SIENNA D2.1: State of the art review of human genomic technologies
This deliverable presents a review of the state-of-art of human genomic technologies. It firstly provides a brief description and history of the field indicating the shift from relatively small to large scale analyses of DNA (i.e. genetics to genomics). Subsequently, the field of genomic technologies is further defined and demarcated, including its central concepts (such as DNA, genes, genome, sequencing) as well as a description of current and emerging technologies. These include high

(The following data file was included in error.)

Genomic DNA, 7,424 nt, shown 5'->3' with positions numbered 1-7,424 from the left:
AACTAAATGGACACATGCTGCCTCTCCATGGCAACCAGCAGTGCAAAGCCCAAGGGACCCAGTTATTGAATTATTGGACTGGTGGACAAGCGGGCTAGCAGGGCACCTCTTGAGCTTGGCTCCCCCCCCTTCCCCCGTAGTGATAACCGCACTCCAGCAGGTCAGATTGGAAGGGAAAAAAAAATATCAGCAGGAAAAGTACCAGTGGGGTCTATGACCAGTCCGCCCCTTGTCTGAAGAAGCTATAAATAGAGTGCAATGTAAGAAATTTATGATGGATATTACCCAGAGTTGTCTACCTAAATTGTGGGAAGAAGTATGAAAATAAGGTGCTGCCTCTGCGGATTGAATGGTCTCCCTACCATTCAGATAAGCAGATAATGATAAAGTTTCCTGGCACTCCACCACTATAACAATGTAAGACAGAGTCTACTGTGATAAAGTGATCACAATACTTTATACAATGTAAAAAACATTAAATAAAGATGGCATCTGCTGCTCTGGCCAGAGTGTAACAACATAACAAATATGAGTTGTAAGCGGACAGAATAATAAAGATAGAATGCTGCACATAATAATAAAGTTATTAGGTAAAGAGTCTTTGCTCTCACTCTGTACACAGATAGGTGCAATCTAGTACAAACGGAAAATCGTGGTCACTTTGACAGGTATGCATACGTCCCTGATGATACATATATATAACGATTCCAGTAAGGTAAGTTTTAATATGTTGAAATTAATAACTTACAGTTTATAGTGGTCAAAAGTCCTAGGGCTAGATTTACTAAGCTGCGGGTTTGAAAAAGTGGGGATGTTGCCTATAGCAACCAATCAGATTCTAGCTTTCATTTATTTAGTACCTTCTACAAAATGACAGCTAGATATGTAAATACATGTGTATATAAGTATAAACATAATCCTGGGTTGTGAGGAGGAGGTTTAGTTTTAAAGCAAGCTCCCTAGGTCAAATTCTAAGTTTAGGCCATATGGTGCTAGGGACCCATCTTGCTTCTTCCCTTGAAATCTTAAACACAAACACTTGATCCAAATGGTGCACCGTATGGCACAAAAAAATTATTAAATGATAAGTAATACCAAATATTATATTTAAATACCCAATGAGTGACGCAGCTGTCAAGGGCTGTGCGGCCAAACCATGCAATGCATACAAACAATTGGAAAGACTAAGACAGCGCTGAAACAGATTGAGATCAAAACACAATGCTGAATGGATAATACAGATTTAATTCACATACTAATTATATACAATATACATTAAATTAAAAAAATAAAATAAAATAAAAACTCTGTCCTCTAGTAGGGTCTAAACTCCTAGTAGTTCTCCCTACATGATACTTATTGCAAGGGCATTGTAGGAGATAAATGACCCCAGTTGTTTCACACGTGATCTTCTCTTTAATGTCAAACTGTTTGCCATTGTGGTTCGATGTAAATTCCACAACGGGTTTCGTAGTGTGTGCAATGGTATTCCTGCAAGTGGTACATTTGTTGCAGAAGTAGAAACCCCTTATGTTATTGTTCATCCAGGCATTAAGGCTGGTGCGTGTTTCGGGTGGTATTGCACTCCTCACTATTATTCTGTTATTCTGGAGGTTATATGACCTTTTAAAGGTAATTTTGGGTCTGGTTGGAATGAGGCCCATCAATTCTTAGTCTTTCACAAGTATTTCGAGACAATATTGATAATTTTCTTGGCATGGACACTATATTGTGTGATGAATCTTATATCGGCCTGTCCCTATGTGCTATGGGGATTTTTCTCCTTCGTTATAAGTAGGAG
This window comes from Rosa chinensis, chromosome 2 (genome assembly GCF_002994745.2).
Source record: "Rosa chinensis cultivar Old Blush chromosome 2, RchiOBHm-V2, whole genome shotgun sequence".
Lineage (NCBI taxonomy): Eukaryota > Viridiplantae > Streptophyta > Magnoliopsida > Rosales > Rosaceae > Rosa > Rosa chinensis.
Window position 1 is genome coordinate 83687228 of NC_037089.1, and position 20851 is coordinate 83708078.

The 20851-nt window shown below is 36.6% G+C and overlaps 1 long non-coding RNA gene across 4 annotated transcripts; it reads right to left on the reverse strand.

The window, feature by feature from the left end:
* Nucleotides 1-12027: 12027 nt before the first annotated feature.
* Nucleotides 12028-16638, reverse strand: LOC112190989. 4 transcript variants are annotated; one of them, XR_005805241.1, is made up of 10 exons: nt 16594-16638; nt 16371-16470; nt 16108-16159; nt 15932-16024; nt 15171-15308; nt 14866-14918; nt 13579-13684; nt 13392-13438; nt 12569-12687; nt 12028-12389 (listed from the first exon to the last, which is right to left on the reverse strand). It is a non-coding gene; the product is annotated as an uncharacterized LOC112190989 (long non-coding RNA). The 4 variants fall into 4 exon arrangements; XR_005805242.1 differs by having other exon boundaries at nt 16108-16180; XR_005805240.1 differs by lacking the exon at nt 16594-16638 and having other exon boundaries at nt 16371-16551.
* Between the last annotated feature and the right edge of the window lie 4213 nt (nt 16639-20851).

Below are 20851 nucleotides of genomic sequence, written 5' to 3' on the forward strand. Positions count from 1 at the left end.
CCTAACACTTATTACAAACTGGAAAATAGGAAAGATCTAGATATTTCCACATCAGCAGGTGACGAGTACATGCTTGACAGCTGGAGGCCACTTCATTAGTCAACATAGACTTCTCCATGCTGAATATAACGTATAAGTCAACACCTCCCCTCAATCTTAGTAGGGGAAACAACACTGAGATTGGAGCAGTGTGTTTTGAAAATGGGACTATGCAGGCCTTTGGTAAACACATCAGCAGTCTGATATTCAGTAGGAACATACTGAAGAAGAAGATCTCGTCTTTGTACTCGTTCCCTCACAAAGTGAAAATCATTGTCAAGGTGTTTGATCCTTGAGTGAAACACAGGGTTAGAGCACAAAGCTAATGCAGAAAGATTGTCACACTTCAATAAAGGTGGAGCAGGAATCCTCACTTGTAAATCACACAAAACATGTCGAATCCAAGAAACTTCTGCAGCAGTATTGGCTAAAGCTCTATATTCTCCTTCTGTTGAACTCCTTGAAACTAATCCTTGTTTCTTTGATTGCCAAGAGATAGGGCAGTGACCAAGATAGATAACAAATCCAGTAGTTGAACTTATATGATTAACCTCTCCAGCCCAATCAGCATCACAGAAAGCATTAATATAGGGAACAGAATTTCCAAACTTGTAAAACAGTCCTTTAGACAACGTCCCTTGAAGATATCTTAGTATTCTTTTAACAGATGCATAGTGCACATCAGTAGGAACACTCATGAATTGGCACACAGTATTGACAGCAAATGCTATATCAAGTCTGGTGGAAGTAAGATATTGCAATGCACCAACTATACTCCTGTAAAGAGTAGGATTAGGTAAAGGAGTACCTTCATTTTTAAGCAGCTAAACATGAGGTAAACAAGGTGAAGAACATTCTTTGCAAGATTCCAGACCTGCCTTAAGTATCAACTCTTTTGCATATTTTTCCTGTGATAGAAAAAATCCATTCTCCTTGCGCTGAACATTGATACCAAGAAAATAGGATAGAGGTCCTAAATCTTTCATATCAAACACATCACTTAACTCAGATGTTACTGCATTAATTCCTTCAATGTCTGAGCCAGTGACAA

... clude high throughput sequencing used to study the genome and gene editing technologies which are used to modify the genome. Next generation sequencing is currently applied in research on human genomes, in clinical care, in direct-to-consumer setting as well as for forensic purposes. Current and potential clinical uses include to facilitate diagnosis, guide treatment, assess predisposition for diseases, screen (sick) newborns, test foetuses and in carrier screening. Meanwhile, gene editing is currently used only in the research context (including clinical trials for somatic gene editing). In the fourth and last section of this deliverable, we present an overview of current and future social and economic impacts of genomic technologies. The estimated economic value of the genomic technologies market(s) and the issue of patents in genomics are presented. Furthermore, current or potential social impacts of genomic technologies are discussed. These are related, among others, to: the possibility of treating or curing more diseases, discrimination on the basis of genetic information, possibility of creating disparities in society, instrumentalization of embryos, and impact on people with disabilities.